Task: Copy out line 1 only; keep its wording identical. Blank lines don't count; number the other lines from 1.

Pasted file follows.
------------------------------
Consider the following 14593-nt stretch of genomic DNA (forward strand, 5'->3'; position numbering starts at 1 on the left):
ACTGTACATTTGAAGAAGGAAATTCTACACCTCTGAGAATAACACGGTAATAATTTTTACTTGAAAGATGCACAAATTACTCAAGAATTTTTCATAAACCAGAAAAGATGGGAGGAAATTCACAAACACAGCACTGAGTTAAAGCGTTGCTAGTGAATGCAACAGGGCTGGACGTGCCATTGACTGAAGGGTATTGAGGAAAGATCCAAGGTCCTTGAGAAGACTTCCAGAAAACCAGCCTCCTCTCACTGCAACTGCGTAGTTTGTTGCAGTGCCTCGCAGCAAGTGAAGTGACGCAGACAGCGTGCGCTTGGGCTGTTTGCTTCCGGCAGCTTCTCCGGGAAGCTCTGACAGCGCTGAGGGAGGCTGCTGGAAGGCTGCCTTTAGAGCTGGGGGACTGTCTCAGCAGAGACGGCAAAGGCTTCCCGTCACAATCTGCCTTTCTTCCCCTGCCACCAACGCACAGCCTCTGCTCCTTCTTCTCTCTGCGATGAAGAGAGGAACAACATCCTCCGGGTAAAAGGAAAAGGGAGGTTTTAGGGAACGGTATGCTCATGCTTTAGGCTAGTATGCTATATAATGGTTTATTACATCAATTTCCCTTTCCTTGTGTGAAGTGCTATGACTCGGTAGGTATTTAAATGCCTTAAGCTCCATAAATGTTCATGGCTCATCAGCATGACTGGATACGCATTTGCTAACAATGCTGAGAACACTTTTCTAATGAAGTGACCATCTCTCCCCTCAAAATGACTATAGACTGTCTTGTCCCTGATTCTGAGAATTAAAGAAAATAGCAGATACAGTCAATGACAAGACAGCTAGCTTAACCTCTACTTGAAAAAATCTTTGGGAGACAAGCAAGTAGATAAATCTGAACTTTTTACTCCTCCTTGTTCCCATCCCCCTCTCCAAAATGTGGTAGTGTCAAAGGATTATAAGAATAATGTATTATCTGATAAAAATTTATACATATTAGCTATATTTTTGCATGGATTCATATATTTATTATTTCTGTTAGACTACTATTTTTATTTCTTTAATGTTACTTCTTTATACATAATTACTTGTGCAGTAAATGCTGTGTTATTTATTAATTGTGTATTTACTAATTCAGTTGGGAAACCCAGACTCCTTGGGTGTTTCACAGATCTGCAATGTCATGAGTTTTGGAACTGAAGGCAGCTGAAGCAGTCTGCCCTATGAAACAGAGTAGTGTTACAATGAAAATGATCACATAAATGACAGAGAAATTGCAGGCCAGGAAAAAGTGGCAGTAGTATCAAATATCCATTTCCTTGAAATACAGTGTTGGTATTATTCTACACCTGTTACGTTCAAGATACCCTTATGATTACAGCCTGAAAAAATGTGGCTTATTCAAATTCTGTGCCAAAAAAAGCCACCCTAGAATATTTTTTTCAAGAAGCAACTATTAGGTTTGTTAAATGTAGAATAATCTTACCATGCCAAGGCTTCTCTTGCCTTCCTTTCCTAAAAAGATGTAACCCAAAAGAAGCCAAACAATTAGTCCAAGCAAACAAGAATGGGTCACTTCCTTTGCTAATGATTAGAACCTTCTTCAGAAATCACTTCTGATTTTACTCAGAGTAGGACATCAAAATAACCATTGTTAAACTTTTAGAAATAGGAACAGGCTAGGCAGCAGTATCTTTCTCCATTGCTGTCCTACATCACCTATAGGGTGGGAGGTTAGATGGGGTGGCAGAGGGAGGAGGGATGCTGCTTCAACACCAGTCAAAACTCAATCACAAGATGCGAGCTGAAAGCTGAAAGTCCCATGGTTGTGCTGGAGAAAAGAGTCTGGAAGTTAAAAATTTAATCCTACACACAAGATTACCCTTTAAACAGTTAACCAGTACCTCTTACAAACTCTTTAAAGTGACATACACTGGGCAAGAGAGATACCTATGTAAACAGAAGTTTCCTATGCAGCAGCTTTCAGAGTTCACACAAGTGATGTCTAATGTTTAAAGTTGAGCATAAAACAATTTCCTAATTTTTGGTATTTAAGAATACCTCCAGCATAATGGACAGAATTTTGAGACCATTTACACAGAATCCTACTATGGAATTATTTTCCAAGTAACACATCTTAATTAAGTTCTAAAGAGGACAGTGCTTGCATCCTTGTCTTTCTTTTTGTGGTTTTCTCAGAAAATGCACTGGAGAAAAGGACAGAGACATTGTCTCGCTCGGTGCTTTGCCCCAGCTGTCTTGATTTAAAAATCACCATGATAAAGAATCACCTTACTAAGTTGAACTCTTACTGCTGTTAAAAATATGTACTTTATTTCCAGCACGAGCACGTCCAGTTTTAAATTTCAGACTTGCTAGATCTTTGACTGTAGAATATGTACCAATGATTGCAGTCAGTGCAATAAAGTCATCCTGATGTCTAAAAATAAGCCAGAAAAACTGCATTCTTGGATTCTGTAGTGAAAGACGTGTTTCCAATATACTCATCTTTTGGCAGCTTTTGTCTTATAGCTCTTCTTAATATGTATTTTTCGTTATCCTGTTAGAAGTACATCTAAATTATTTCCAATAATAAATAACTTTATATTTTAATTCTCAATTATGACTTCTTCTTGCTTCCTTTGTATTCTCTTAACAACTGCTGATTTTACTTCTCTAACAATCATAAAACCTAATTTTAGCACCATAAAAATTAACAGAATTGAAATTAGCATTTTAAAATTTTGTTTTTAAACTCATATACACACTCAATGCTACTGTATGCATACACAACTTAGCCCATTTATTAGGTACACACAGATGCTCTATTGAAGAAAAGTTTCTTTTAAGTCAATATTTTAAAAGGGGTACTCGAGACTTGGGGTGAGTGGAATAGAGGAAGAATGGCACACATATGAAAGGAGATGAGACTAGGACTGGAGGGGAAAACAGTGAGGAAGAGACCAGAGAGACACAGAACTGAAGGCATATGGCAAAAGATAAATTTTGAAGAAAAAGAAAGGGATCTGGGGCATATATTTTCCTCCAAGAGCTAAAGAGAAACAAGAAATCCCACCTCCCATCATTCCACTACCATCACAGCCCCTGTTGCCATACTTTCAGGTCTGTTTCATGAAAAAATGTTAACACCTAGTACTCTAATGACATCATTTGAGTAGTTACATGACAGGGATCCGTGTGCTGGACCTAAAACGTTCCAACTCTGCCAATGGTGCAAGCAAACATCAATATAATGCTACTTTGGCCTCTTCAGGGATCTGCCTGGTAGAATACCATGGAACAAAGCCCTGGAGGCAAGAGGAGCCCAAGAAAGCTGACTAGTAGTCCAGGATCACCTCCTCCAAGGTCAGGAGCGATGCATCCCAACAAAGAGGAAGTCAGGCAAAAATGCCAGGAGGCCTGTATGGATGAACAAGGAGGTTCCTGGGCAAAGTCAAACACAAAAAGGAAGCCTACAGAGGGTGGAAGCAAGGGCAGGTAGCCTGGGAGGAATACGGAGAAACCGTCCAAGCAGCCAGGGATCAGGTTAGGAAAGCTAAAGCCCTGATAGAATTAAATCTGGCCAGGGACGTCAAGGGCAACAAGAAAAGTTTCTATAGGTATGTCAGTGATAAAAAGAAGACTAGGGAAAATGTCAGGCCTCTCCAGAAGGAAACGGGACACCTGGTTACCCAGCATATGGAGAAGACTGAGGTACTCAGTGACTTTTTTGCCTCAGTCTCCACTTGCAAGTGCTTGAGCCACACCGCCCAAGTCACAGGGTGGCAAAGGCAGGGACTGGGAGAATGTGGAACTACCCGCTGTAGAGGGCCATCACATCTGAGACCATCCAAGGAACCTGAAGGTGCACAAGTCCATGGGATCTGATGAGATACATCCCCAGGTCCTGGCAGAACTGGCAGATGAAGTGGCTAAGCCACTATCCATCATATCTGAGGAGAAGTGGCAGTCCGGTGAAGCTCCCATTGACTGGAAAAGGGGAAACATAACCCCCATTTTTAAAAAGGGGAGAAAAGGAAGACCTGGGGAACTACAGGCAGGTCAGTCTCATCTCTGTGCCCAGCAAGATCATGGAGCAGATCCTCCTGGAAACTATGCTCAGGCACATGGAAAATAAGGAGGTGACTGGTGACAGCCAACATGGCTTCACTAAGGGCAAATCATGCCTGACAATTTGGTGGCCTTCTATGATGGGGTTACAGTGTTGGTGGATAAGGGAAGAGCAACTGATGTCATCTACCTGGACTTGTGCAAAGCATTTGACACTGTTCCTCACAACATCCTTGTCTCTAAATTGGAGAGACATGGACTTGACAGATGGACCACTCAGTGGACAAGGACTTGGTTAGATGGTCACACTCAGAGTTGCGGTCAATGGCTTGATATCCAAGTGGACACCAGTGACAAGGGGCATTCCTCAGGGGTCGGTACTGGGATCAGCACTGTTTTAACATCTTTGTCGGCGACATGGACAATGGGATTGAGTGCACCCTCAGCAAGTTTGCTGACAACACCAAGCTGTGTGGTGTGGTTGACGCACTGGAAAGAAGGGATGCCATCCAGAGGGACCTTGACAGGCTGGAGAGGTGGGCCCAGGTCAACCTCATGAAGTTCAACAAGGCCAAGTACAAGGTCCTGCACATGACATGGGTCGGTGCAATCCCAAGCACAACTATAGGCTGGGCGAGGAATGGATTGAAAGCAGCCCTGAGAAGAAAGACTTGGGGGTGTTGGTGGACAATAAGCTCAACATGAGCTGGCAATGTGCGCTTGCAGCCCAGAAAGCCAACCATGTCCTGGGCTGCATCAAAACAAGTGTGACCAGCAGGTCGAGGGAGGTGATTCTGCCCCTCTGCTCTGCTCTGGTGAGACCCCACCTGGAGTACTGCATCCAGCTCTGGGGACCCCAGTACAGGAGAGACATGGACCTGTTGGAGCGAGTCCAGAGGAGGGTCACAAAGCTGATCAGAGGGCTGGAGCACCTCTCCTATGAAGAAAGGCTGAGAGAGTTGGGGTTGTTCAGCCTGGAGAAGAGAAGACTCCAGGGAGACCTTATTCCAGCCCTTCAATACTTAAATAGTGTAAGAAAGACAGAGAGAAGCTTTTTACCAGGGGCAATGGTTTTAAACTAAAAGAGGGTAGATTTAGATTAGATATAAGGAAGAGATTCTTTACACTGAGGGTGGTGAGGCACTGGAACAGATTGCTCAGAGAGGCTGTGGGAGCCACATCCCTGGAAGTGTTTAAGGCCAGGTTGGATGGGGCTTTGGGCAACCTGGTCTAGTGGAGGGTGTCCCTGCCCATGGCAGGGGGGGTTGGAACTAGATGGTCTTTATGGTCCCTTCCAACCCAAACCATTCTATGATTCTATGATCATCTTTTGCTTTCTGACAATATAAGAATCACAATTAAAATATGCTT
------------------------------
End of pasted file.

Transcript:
Consider the following 14593-nt stretch of genomic DNA (forward strand, 5'->3'; position numbering starts at 1 on the left):